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This week in history: our wartime heritage.

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DVA 102 Monday 2 July 2001

This Week In History - Our Wartime Heritage

Issued by the Minister for Veterans’ Affairs, Bruce Scott, to foster awareness of Australia’s wartime history and heritage during the Centenary of Federation.

6-12 July

6 July 1918: Corporal Walter Ernest Brown, 20th Battalion, 5th Brigade, 2nd Division, originally from New Norfolk, Tasmania, was awarded the Victoria Cross for his valour at Villers-Bretonneux, France. Corporal Brown was told that a sniper’s post was causing trouble in the area. Picking up two grenades he ran towards it under fire. His first grenade fell short, but on reaching the post he knocked down one German and threatened the others with the remaining grenade. The 13-man party surrendered and Corporal Brown shepherded them back to the Australian lines.

6-9 July 1941: Battle of Damour, Lebanon. This was the final battle in Lebanon against the Vichy French and involved the Australian 7th Division, reinforced by the 17th Brigade, 6th Division. The Australian forces advanced to surround the enemy positions at the villages of El Boum and El Atiqa. At El Boum, the Australians charged with bayonets, but found that the Vichy French forces had abandoned their defences after an opening artillery barrage. At El Atiqa, the Australians met stronger resistance, losing 27 dead and 74 wounded, but succeeded in gaining ground. With Damour cut off, the Australian 6th Cavalry moved into the town on 9 July and found the Vichy French positions abandoned. The Australian victory opened the way to Beirut and the Vichy French surrendered on 11 July.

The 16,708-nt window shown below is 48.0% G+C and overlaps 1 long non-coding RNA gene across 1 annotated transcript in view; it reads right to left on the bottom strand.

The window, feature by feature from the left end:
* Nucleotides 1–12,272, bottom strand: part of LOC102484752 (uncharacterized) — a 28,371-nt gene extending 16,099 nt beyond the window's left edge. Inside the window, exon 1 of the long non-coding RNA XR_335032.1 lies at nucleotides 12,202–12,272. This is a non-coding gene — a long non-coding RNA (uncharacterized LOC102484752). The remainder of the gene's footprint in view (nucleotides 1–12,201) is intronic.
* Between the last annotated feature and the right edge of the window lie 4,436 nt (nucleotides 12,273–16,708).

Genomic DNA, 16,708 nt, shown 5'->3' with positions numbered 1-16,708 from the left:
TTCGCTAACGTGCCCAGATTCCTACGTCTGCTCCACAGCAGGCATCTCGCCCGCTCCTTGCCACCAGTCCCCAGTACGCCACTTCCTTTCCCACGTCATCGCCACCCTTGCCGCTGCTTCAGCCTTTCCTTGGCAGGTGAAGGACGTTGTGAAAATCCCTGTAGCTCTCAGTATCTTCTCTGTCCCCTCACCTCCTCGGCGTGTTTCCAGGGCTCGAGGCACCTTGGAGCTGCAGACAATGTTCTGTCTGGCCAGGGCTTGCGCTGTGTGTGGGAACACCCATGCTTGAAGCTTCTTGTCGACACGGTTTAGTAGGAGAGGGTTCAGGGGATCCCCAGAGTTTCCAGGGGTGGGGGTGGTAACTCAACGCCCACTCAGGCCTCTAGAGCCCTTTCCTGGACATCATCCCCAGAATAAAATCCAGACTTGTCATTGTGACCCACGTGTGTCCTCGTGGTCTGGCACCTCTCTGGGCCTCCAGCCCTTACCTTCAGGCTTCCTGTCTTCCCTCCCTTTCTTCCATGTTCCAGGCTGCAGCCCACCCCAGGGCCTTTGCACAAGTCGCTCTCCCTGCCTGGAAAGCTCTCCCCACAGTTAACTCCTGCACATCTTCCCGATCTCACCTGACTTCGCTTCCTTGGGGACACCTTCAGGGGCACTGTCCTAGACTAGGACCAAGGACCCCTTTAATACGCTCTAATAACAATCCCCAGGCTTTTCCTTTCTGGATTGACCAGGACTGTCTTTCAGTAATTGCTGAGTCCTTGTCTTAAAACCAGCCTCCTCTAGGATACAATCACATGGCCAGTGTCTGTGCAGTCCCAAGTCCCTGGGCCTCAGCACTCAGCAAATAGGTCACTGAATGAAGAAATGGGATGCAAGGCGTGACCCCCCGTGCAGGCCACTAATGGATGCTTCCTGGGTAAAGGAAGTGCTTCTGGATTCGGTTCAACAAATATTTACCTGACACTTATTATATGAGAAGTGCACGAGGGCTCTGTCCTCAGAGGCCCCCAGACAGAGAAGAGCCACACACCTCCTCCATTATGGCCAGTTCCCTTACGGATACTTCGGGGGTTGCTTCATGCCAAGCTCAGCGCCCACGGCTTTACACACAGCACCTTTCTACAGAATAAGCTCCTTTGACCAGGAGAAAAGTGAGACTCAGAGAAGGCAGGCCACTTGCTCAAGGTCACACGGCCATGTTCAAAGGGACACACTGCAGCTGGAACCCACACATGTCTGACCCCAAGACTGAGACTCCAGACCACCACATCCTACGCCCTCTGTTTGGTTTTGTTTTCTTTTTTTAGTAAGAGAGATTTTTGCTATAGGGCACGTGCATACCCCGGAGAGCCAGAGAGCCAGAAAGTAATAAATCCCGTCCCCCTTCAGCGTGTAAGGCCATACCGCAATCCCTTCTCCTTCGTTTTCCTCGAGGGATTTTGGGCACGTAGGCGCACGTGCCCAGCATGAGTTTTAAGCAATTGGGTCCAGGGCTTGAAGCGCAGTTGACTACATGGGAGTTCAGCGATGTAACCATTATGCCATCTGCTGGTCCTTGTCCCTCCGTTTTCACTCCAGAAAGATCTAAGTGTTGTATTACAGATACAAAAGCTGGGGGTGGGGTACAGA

6 July 1964: Warrant Officer Class 2 Kevin Conway, serving with the Australian Army Training Team Vietnam, became the first Australian to die in action during the Vietnam War. He was attached to the US Special Forces A Team stationed at Nam Dong when the team came under attack from a Viet Cong battalion. WO2 Conway and USSF Master Sergeant Gabriel Alamo had just entered a mortar pit when WO2 Conway suffered a fatal bullet wound and Master Sergeant Alamo was killed by grenade fragments.

9 July 1943: No 3 and No 450 Squadrons RAAF and eight Royal Australian Navy corvettes were involved in the Allied invasion of Sicily. Operation Husky was the second largest undertaken in Europe during World War II after Operation Overlord (D-Day). The operation involved 180 000 Allied troops and 2590 Allied ships.

10 July 1911: King George V granted the title of Royal Australian Navy to the Commonwealth naval forces. The first RAN ships were the destroyers HMAS Yarra and Parramatta. A third ship, HMAS Warrego, was commissioned in 1912 and in 1913 the battle cruiser HMAS Australia and light cruisers HMAS Melbourne and Sydney arrived in Australian waters. When the new fleet sailed into Sydney

Harbour for the first time on 4 October 1913, a public holiday was declared.

10 July 1940: Beginning of the Battle of Britain, a three-month aerial campaign by the German Luftwaffe to break Britain’s air power, paving the way for an invasion. During the battle 24 Australian pilots, air crew and Women’s Auxiliary Air Force personnel lost their lives.

10 July 1941: Private James Gordon, 2/31st Battalion, originally from Rockingham, WA, won the Victoria Cross near Djezzine, Lebanon. During an attack, Private Gordon's company came under intense machine-gun fire, bringing its advance to a halt. Private Gordon crept forward over an area swept by machine-gun and grenade fire, then charged the position, killing the four machine-gunners with his bayonet.

Media Contact: Mark Croxford (02) 6277 7820 or 0408 645 787


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